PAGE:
Sur­vivors gather at Pearl Har­bor

20 vet­er­ans of 1941 at­tack gather to pay re­spects

Baltimore Sun - - NATION & WORLD - By Au­drey McAvoy

PEARL HAR­BOR, Hawaii — About 20 sur­vivors gath­ered at Pearl Har­bor on Fri­day to pay trib­ute to the thou­sands of men lost in the Ja­panese at­tack 77 years ago.

They joined dig­ni­taries, ac­tive duty troops and mem­bers of the pub­lic in observing a mo­ment of si­lence at 7:55 a.m., the time the bomb­ing be­gan on Dec. 7, 1941.

John Mathrusse was an 18-year-old sea­man sec­ond class walk­ing out of the chow hall on Ford Is­land to see a friend on the USS West Vir­ginia when the bomb­ing be­gan.

“The guys were get­ting hurt, bombs and shells go­ing off in the wa­ter. I helped the ones that couldn’t swim, who were too badly in­jured or what­ever and helped them to shore,” said Mathrusse, now 95.

Mathrusse, who trav­eled to Hawaii for the event from Moun­tain View, Calif., re­mem­bers car­ry­ing in­jured peo­ple to the mess hall and set­ting them on mat­tresses grabbed from the bar­racks above.

Robert Fer­nan­dez, who was as­signed to the USS Cur­tiss, re­calls be­ing pet­ri­fied.

“I was kind of ner­vous too. I was scared. I was 17. I went to go see the world. What did I get into? A war,” he said.

The 94-year- old from Stock­ton, Calif., re­turns for the an­nual re­mem­brance each year be­cause he’s now alone af­ter his wife died four years ago.

Adm. Phil Davidson, com- man­der of the U.S. In­doPa­cific Com­mand, said the na­tion can never for­get the heavy price paid on that day. He cited 21 ves­sels dam­aged or sunk, 170 planes de­stroyed, more than 2,400 peo­ple dead, in­clud­ing ser­vice­men and civil­ians.

“De­spite these losses, it did not break the Amer­i­can spirit. In fact, it charged it,” he said in a key­note ad­dress.

The sur­vivors are de­clin­ing in num­ber as they push well into their 90s, and are in­creas­ingly treated as celebri­ties. They say peo­ple ask for their au­to­graphs and re­quest to take pho­tos and self­ies with them.

“I am given a lot of at­ten­tion and honor. I shake hands con­tin­u­ously,” said Tom Berg, who lives in Port Townsend, Wash. Berg, who is 96, served on the USS Ten­nessee.

This year, no sur­vivor from the USS Ari­zona at­tended the cer­e­mony as none of the men were able to make the trip to Hawaii.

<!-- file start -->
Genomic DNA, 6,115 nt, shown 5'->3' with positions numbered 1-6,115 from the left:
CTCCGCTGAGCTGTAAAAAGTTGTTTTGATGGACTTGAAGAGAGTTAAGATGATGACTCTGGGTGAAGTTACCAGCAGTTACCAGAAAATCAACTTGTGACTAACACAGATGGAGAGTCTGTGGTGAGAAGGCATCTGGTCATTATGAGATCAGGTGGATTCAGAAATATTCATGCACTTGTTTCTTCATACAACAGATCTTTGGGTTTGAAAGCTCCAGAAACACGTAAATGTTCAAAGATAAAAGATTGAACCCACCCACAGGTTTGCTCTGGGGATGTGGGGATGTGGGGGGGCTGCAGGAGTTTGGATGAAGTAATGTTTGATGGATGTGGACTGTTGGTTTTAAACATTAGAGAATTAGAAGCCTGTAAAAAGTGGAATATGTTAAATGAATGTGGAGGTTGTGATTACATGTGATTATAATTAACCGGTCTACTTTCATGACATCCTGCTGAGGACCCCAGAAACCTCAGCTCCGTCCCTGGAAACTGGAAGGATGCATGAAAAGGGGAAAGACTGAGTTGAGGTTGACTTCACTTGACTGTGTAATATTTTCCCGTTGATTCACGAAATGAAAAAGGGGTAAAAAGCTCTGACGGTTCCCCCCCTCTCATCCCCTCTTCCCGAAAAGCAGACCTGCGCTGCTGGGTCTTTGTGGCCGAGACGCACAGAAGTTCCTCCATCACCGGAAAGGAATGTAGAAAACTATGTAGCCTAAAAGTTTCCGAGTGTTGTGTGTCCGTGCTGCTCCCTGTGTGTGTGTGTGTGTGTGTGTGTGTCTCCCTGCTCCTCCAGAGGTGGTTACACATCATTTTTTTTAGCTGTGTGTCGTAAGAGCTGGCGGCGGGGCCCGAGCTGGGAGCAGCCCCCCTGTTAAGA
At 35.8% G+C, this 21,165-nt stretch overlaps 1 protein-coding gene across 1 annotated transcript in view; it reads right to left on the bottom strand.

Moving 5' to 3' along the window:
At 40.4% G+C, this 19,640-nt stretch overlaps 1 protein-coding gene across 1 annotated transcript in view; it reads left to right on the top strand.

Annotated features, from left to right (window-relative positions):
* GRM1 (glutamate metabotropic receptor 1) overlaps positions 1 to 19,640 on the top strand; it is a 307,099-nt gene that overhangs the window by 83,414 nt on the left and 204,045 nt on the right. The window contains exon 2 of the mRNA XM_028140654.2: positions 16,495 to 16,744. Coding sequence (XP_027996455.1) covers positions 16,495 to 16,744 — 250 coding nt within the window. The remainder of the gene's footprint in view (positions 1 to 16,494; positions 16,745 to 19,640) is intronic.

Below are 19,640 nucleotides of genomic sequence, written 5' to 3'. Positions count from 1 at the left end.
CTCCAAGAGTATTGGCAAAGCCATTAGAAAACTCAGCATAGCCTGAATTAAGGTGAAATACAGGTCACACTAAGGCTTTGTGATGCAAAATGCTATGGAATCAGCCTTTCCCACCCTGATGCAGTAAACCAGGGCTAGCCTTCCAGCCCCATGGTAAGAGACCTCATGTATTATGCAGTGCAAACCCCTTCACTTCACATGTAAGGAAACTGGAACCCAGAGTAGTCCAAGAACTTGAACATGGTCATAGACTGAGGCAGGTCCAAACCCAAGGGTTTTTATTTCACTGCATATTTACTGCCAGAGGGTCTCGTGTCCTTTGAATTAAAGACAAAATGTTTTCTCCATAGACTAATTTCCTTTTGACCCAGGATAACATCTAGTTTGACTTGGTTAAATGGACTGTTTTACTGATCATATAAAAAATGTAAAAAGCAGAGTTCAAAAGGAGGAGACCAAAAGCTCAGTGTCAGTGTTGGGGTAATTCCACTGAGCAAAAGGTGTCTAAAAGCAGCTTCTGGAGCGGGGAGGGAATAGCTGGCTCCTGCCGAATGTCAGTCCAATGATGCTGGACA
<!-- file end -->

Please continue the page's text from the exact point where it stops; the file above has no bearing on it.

The Ari­zona sank af­ter two bombs hit the ship, trig­ger­ing tremen­dous ex­plo­sions.

The Ari­zona lost 1,177 sailors and Marines, the great­est num­ber of ca­su­al­ties from any ship. Most re­main en­tombed in the sunken hull of the bat­tle­ship at the bot­tom of the har­bor.

There are now only five USS Ari­zona sur­vivors still alive: Lau­ren Bruner, 98, Lou Con­ter, 97, Lon­nie Cook, 98, Ken Potts, 97, and Don Strat- ton, 96.

The Ari­zona Repub­lic in 2014 vis­ited all re­main­ing USS Ari­zona sur­vivors — there were nine still alive at the time — and pub­lished ex­ten­sive in­ter­views with the ag­ing vet­er­ans. What emerged were mov­ing sto­ries and re­mem­brances of an at­tack that had al­tered their lives.

Most could still re­call vivid de­tails about that Sun­day morn­ing, though a few, even decades later, could not bring them­selves to talk about their fel­low ship­mates who hadn’t es­caped.

For years, el­derly sur­vivors of the USS Ari­zona faith­fully re­turned to Oahu to par­tic­i­pate in cer­e­monies to re­mem­ber the at­tack.

As in past years, Fri­day’s events in­clude mil­i­tary fighter planes fly­ing over the har­bor in a “Miss­ing Man” for­ma­tion and the ring­ing of the USS Ari­zona bell.

One sur­vivor, Ken Potts, de­scribed the me­mo­rial to the at­tack in Oahu — the World War II Valor in the Pa­cific Na­tional Mon­u­ment — as “one of the best ac­tual me­mo­ri­als I’ve seen,” ac­cord­ing to the Repub­lic.

Ray Chavez, pre­vi­ously the old­est known sur­vivor, died less than three weeks ago in his sleep, at age 106. In May, Chavez had vis­ited Pres­i­dent Don­ald Trump in the White House.

The Wash­ing­ton Post con­trib­uted.

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